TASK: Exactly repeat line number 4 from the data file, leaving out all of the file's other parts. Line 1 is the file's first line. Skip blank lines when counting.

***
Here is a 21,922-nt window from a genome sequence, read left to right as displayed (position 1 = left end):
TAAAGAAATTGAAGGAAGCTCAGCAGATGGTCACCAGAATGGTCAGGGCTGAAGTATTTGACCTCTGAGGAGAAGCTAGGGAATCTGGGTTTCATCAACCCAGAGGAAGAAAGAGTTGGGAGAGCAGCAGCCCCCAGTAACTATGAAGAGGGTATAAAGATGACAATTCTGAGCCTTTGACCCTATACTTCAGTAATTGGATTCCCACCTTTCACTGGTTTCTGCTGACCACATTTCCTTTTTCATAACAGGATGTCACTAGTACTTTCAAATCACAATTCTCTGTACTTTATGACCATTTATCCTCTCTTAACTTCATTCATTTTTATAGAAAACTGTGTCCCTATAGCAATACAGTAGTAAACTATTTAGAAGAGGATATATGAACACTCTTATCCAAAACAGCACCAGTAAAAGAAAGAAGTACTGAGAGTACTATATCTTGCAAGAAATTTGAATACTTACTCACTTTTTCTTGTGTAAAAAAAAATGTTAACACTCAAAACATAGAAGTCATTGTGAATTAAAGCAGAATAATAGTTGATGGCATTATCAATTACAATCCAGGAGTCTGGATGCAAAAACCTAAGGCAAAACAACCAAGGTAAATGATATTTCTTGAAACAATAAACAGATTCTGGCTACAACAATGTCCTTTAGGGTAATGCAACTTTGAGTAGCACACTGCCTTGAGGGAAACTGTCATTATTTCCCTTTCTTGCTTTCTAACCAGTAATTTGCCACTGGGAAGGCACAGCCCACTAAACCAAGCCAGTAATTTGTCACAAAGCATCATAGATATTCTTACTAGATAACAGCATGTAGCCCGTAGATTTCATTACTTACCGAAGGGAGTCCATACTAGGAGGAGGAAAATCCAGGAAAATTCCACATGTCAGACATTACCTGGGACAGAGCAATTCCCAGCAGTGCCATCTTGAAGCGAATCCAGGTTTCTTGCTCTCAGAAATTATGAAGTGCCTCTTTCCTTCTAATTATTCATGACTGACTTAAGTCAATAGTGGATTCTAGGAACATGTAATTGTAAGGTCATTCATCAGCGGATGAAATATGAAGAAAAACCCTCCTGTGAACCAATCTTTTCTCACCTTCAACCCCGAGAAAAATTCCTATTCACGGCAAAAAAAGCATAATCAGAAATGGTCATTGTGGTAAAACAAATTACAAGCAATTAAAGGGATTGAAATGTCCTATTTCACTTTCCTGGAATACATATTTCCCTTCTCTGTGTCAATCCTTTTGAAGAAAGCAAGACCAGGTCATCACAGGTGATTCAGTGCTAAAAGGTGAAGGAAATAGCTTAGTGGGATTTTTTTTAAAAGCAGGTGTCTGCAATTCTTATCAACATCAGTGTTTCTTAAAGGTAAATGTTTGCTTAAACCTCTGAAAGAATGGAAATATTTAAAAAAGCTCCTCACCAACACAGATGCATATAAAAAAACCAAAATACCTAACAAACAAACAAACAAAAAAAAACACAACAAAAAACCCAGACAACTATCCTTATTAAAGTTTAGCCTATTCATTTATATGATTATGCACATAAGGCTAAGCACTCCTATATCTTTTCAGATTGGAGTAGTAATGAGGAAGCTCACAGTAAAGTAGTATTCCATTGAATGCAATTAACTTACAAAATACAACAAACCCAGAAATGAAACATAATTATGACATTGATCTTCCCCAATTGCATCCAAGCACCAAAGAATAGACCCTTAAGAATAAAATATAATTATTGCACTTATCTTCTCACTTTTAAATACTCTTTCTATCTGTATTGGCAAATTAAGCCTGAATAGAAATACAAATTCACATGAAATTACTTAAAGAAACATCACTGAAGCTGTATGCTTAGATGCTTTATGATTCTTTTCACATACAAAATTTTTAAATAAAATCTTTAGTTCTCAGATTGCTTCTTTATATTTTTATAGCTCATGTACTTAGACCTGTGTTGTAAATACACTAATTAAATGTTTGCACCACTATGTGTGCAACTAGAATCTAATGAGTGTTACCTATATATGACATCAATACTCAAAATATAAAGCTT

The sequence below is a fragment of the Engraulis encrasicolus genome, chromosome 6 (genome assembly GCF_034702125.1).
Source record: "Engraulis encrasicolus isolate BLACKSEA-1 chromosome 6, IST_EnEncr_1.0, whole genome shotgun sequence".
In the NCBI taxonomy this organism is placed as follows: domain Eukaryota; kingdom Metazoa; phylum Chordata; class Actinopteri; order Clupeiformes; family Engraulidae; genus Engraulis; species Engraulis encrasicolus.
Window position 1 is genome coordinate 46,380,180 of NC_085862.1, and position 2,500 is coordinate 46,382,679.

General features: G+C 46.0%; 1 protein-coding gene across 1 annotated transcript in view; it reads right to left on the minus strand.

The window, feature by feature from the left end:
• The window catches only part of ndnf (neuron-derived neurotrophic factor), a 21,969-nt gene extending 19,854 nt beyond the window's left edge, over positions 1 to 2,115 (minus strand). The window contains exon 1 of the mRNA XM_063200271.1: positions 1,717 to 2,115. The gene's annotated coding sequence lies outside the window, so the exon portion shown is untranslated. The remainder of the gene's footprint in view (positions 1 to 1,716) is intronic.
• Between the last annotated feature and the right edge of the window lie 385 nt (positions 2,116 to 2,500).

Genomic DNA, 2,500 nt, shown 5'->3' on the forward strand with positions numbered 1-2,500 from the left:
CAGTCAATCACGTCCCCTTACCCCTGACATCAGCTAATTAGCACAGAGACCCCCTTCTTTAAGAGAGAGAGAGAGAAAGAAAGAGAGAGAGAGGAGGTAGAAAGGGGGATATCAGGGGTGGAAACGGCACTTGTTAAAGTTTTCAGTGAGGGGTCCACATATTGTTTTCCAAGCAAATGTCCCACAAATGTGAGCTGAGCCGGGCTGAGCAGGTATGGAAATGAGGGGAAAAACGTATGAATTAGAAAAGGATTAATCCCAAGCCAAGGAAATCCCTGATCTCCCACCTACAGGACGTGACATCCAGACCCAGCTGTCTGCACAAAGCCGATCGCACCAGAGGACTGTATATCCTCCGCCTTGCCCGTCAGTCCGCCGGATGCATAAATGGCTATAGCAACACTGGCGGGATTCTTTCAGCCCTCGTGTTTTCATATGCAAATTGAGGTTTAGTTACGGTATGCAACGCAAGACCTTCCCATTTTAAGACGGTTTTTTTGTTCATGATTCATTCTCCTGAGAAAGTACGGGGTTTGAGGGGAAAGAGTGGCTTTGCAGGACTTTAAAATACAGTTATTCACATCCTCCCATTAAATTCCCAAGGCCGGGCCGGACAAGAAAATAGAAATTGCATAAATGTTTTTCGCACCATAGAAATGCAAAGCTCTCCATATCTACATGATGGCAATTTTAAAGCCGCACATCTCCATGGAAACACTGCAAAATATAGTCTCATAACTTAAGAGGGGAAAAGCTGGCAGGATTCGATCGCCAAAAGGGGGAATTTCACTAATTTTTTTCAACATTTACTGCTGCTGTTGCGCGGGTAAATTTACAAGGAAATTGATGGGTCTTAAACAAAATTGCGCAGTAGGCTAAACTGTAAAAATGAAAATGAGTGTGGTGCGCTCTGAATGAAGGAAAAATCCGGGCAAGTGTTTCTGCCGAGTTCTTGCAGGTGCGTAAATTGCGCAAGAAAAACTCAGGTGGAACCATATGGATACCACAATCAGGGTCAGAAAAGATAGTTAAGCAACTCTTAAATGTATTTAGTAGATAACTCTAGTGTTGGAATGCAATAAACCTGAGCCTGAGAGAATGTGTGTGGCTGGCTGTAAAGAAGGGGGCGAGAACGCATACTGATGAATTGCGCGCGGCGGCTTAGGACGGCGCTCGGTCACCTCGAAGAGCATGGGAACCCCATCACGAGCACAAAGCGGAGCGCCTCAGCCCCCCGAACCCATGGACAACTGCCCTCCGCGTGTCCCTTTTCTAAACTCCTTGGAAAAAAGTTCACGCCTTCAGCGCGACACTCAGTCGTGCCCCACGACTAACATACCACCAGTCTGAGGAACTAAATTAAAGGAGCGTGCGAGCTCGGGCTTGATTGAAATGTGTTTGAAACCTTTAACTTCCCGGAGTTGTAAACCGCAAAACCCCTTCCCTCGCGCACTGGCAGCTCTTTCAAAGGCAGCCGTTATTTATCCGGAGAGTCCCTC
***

Source record: "Engraulis encrasicolus isolate BLACKSEA-1 chromosome 6, IST_EnEncr_1.0, whole genome shotgun sequence".